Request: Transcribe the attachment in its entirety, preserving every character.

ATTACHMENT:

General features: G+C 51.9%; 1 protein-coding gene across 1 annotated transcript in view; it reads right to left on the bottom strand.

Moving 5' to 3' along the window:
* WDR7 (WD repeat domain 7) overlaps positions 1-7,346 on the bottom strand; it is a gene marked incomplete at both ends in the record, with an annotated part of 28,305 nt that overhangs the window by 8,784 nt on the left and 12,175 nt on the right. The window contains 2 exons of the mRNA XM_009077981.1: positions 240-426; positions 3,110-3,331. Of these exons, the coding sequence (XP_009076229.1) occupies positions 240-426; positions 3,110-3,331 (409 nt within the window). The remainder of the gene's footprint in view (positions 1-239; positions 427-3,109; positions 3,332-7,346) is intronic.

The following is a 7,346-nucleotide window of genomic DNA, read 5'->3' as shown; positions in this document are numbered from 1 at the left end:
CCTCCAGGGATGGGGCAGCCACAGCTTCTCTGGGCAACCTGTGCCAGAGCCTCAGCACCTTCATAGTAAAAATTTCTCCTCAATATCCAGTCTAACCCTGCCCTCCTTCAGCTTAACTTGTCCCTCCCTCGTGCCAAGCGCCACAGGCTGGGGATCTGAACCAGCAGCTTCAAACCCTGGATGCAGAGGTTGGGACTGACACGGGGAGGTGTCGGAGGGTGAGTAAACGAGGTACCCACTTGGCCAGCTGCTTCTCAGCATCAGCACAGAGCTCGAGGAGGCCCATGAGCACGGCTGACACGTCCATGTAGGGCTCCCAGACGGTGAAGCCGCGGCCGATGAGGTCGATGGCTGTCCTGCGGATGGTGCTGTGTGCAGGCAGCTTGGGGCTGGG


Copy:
General features: G+C 51.9%; 1 protein-coding gene across 1 annotated transcript in view; it reads right to left on the bottom strand.

Moving 5' to 3' along the window:
* WDR7 (WD repeat domain 7) overlaps positions 1-7,346 on the bottom strand; it is a gene marked incomplete at both ends in the record, with an annotated part of 28,305 nt that overhangs the window by 8,784 nt on the left and 12,175 nt on the right. The window contains 2 exons of the mRNA XM_009077981.1: positions 240-426; positions 3,110-3,331. Of these exons, the coding sequence (XP_009076229.1) occupies positions 240-426; positions 3,110-3,331 (409 nt within the window). The remainder of the gene's footprint in view (positions 1-239; positions 427-3,109; positions 3,332-7,346) is intronic.

The following is a 7,346-nucleotide window of genomic DNA, read 5'->3' as shown; positions in this document are numbered from 1 at the left end:
CCTCCAGGGATGGGGCAGCCACAGCTTCTCTGGGCAACCTGTGCCAGAGCCTCAGCACCTTCATAGTAAAAATTTCTCCTCAATATCCAGTCTAACCCTGCCCTCCTTCAGCTTAACTTGTCCCTCCCTCGTGCCAAGCGCCACAGGCTGGGGATCTGAACCAGCAGCTTCAAACCCTGGATGCAGAGGTTGGGACTGACACGGGGAGGTGTCGGAGGGTGAGTAAACGAGGTACCCACTTGGCCAGCTGCTTCTCAGCATCAGCACAGAGCTCGAGGAGGCCCATGAGCACGGCTGACACGTCCATGTAGGGCTCCCAGACGGTGAAGCCGCGGCCGATGAGGTCGATGGCTGTCCTGCGGATGGTGCTGTGTGCAGGCAGCTTGGGGCTGGG